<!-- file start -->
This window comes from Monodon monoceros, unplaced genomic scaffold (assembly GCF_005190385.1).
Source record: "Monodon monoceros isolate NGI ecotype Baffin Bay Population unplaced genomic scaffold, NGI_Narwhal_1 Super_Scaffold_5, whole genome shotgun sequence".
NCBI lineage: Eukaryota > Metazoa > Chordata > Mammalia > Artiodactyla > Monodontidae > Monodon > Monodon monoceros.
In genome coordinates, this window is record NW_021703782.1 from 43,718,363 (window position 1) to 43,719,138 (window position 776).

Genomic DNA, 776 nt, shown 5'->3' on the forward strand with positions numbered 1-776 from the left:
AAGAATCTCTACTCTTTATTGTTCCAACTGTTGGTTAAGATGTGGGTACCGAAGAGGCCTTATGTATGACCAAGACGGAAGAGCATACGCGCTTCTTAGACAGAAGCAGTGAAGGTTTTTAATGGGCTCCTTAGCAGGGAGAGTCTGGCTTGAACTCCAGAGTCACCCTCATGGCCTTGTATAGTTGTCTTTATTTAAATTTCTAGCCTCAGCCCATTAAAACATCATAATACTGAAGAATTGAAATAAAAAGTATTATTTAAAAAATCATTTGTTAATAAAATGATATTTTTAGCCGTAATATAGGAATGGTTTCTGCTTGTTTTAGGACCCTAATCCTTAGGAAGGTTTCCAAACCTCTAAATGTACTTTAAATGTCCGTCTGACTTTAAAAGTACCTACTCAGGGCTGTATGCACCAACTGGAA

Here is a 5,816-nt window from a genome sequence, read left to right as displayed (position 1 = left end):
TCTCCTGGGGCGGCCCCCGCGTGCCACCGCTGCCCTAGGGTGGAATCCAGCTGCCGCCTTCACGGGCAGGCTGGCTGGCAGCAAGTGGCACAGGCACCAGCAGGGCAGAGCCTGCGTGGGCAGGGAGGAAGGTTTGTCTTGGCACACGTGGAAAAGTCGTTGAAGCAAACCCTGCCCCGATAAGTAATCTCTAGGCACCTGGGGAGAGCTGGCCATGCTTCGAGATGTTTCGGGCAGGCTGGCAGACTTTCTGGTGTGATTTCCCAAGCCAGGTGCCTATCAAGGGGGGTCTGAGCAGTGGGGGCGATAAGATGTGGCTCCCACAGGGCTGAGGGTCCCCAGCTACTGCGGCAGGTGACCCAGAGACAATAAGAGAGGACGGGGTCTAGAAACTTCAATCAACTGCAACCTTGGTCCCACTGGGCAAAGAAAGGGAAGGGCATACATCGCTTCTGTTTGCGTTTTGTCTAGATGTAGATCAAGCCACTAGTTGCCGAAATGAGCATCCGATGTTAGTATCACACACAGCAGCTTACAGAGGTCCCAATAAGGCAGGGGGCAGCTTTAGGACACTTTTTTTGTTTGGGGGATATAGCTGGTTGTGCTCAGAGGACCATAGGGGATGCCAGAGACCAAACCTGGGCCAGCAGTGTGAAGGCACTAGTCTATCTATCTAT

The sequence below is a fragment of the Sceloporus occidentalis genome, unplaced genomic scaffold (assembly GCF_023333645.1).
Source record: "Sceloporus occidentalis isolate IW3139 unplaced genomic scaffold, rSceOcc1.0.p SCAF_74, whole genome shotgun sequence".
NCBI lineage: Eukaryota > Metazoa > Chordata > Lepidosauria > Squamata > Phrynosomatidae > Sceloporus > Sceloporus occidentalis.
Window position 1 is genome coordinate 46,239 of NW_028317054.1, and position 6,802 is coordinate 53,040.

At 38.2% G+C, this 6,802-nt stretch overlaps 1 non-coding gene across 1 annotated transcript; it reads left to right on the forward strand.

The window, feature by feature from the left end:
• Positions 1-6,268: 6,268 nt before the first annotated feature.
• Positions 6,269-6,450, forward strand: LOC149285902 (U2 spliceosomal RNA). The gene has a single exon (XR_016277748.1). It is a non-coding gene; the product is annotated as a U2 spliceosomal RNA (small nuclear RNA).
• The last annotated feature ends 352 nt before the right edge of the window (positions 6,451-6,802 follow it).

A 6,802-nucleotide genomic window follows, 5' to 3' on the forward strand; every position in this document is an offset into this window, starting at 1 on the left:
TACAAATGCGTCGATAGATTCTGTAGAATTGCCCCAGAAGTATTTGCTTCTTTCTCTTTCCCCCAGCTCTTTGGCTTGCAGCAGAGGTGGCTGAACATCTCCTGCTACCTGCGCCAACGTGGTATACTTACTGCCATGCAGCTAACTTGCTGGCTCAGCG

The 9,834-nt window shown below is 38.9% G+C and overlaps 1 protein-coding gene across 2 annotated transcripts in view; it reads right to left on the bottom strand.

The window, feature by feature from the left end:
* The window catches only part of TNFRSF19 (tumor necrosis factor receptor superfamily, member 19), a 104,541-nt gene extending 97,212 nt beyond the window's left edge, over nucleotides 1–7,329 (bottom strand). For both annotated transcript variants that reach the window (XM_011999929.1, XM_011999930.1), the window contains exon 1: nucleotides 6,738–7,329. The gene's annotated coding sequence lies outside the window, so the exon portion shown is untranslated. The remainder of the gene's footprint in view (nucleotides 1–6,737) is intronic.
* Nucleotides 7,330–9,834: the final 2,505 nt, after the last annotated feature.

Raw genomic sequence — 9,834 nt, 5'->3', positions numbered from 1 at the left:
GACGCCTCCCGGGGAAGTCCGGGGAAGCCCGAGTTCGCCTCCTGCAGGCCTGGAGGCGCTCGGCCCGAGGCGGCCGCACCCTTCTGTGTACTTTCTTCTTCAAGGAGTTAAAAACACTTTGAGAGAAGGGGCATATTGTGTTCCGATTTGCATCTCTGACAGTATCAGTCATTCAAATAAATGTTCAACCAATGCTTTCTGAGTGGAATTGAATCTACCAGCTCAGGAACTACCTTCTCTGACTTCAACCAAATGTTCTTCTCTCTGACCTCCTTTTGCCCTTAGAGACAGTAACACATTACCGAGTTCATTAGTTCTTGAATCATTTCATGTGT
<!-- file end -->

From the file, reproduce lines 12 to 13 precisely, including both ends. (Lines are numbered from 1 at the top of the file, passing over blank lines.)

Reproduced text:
Window position 1 is genome coordinate 46,239 of NW_028317054.1, and position 6,802 is coordinate 53,040.

At 38.2% G+C, this 6,802-nt stretch overlaps 1 non-coding gene across 1 annotated transcript; it reads left to right on the forward strand.